- Revised Pay As You Earn Repayment Plan (REPAYE Plan)
- Pay As You Earn Repayment Plan (PAYE Plan)
- Income-Based Repayment Plan (IBR Plan)
- Income-Contingent Repayment Plan (ICR Plan)
2. Research unemployment deferment
If you are unemployed, you can fill out a form here to be allowed to defer your monthly payments for up to three years. You must be receiving unemployment benefits or working part-time while seeking full-time work.
3. Consolidate loans
Debt consolidation means you roll all of your debt, from a credit card or another loan, into one monthly payment. It helps some people keep track of payments and may result in a lower interest rate on some of your debt.
4. Refinance loans
Refinancing is often done to reach a lower interest rate. In some cases, people may save money because they won’t owe as much by the end of their loan. In other cases, people can move their loan to a longer period of time, which will accumulate more interest in total but result in a lower monthly payment.
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5. Consider the other loan forgiveness programs
The Biden Administration’s new debt forgiveness programs are not the only ones available. Check to see if you’re eligible for other types of student debt relief.
Public service loan forgiveness (PSLF)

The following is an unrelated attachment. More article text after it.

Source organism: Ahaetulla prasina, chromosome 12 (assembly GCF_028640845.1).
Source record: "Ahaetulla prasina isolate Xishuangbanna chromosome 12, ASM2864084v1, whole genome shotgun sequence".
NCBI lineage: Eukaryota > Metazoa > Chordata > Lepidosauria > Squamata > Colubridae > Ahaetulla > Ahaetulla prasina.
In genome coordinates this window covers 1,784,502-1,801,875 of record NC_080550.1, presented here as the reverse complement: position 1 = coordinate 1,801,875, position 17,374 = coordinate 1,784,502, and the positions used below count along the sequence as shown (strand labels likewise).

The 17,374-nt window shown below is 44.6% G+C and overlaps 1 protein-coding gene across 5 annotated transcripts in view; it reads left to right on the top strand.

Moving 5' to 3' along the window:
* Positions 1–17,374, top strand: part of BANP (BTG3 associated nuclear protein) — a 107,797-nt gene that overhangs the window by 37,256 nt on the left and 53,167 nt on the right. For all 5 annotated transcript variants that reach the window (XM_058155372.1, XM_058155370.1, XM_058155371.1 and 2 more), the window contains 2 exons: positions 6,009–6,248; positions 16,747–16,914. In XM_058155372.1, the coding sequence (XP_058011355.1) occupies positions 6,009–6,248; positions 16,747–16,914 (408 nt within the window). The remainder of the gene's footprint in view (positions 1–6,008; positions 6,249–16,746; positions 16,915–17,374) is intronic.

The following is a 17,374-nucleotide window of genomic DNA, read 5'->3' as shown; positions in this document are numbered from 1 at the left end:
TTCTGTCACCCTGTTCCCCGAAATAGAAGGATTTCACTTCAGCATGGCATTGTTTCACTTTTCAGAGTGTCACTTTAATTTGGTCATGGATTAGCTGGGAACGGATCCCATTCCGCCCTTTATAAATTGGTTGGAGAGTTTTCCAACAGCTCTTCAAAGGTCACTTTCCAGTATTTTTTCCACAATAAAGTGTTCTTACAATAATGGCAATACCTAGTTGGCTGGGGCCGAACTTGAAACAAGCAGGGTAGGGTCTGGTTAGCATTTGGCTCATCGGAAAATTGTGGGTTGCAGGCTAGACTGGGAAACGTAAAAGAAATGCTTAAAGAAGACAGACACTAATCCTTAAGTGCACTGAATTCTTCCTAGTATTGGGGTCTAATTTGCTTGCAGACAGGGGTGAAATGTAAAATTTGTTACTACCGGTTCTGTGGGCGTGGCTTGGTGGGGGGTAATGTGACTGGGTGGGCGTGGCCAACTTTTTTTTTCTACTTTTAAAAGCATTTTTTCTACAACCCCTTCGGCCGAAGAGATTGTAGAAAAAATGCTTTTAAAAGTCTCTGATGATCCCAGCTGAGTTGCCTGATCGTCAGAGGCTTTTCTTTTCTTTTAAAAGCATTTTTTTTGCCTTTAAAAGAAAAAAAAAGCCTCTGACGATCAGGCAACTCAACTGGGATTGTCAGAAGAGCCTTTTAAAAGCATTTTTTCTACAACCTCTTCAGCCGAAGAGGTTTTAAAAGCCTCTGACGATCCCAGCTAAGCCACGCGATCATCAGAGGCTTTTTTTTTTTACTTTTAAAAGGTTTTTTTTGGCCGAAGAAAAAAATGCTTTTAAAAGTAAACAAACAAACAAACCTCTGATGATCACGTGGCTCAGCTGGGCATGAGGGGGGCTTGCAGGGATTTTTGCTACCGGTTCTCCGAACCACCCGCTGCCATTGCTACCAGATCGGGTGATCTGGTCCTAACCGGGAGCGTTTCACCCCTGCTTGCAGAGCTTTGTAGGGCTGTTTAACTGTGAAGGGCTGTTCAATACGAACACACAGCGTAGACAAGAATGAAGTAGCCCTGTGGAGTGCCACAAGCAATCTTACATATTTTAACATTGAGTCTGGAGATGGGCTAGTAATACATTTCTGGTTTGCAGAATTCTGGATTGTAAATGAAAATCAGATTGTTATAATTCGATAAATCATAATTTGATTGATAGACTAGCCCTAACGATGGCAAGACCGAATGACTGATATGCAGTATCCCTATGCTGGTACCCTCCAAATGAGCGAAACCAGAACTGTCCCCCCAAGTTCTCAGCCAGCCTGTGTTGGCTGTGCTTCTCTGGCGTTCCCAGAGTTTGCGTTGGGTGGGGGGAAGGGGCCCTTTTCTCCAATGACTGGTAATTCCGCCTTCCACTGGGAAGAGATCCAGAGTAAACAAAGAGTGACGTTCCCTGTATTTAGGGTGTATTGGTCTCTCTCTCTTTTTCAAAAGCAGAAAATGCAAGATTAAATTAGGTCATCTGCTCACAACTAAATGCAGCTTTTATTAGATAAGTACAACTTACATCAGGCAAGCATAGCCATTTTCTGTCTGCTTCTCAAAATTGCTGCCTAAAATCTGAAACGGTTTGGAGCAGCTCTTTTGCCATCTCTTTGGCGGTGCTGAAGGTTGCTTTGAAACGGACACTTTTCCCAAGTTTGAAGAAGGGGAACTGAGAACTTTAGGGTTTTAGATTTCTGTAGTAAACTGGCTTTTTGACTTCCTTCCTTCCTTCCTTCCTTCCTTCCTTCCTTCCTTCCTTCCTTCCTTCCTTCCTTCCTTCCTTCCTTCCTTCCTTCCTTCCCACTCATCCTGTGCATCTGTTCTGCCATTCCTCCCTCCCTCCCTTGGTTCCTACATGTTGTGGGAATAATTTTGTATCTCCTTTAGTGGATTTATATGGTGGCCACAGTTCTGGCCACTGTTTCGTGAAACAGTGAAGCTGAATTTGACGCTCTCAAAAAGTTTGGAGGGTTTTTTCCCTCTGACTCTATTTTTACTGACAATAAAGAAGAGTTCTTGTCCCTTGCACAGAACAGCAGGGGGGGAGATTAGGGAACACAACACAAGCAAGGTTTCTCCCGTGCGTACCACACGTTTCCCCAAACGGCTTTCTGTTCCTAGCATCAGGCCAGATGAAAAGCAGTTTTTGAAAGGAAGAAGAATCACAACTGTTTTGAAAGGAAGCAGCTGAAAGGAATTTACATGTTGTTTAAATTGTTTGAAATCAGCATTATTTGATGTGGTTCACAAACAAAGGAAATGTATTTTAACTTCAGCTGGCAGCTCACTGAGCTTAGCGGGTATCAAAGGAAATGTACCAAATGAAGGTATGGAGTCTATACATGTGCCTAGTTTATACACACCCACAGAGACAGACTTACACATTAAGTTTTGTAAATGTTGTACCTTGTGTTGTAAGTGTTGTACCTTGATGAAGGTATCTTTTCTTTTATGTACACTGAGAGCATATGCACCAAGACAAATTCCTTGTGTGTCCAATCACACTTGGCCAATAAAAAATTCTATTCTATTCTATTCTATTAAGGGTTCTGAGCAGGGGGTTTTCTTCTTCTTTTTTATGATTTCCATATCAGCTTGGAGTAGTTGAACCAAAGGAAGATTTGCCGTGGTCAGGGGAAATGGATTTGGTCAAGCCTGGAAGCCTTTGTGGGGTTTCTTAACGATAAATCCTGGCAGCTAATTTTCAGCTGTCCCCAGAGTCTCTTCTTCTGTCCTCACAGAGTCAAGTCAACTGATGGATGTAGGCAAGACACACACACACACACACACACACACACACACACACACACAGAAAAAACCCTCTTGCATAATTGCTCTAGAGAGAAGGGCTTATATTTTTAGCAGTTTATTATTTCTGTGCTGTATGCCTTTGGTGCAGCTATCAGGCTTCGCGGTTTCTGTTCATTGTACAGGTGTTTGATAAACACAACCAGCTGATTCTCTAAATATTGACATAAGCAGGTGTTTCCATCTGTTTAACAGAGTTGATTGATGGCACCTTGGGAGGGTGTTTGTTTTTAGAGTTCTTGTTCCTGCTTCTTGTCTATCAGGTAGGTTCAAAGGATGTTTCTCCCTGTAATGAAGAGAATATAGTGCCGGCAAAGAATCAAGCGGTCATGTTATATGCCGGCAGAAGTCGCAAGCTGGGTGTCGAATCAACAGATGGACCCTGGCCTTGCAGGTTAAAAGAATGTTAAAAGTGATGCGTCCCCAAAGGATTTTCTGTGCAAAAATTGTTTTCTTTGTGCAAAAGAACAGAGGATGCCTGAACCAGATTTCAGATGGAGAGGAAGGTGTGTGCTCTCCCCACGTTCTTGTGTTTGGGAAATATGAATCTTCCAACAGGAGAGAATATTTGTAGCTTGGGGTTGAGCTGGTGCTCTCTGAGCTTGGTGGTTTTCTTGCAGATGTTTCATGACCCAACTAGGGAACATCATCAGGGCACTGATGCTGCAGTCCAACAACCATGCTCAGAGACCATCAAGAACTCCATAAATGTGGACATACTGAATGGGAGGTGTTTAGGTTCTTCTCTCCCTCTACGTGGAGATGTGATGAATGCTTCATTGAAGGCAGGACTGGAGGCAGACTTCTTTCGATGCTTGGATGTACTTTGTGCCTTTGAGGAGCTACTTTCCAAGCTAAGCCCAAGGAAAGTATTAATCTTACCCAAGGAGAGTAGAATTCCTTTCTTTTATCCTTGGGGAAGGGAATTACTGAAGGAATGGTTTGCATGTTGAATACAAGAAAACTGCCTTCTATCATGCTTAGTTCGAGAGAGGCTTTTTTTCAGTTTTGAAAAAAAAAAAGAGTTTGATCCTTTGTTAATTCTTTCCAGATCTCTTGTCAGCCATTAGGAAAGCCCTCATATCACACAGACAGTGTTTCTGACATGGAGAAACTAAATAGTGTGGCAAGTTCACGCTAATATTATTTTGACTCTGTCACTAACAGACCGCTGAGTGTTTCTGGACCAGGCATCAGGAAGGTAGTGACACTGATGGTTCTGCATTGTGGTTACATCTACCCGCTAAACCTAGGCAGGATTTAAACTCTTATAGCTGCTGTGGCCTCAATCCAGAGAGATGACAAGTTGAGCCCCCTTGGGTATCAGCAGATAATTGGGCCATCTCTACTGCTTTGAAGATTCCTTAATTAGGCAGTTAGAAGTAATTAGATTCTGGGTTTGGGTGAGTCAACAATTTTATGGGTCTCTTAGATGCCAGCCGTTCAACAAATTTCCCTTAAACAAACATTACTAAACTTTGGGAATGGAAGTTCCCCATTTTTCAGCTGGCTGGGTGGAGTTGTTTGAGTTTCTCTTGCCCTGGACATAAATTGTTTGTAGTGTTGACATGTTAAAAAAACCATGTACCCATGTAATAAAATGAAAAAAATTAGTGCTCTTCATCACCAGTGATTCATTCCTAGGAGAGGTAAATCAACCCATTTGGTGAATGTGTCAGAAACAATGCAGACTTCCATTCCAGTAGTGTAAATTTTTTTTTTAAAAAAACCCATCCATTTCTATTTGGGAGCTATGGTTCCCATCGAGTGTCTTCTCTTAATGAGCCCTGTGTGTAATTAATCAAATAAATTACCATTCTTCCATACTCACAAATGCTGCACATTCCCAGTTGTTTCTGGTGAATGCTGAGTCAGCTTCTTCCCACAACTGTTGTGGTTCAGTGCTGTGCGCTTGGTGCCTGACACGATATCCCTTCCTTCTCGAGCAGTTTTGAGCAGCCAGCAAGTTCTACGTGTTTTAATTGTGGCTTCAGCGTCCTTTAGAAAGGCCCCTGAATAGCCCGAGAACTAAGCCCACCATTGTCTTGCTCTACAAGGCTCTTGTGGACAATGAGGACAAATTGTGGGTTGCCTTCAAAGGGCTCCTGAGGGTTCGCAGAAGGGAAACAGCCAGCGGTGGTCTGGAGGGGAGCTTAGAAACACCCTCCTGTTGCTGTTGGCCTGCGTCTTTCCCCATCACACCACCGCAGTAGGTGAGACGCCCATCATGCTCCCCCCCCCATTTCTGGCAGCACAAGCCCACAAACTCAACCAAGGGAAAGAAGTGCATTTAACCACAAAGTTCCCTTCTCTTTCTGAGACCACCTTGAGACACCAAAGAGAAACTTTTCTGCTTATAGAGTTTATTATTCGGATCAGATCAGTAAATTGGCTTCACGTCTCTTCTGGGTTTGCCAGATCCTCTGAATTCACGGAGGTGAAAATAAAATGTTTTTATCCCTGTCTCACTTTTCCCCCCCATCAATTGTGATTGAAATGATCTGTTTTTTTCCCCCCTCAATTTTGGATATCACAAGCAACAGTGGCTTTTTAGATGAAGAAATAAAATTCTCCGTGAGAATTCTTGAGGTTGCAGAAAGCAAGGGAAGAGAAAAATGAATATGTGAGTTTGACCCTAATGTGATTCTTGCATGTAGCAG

People working for the government or for a nonprofit may be eligible for forgiveness of their student debt after 120 months of eligible payments.
Loan forgiveness for teachers and nurses
Perkins Loans allow certain teachers and nurses to have their student loan debt completely forgiven after five years of service. Others may have their debt partially forgiven. The Teacher Loan Forgiveness Program also grants relief to educators working in low-income areas.
State forgiveness programs
Individual states also have programs that assist with payments on student loans. Rather than erasing debt, you’re given money to help pay it off. This benefit is usually in exchange for employment in certain sectors. There’s also assistance for those who served in the military and in other public service sectors.
6. Look for student loan discharge programs
In some cases, student loans may be discharged altogether. This benefit may apply if the borrower has passed away or if the school the borrower was attending closed. Victims of forgery and people misled by schools can also be eligible for discharge.
Relief Lies Ahead
Although Biden’s original plan to forgive student loan debt fell through, changes are still happening that will benefit hundreds of thousands of people. You should also research different varieties of loan forgiveness to see if you’re eligible.
Will the Supreme Court decision on student loan forgiveness impact private loan borrowers as well?
No, Biden’s plan is related to federal student loans.
How will the Supreme Court decision affect the borrowers who have already paid off their student loans?
Anyone who has paid off their student loans already will not be impacted.
Does the Supreme Court decision on student loan forgiveness affect all states equally?
Because this was a federal decision, all states are impacted in the same way. However, certain states have more people with student loan debt than others, so those areas would have stood to benefit more from loan forgiveness.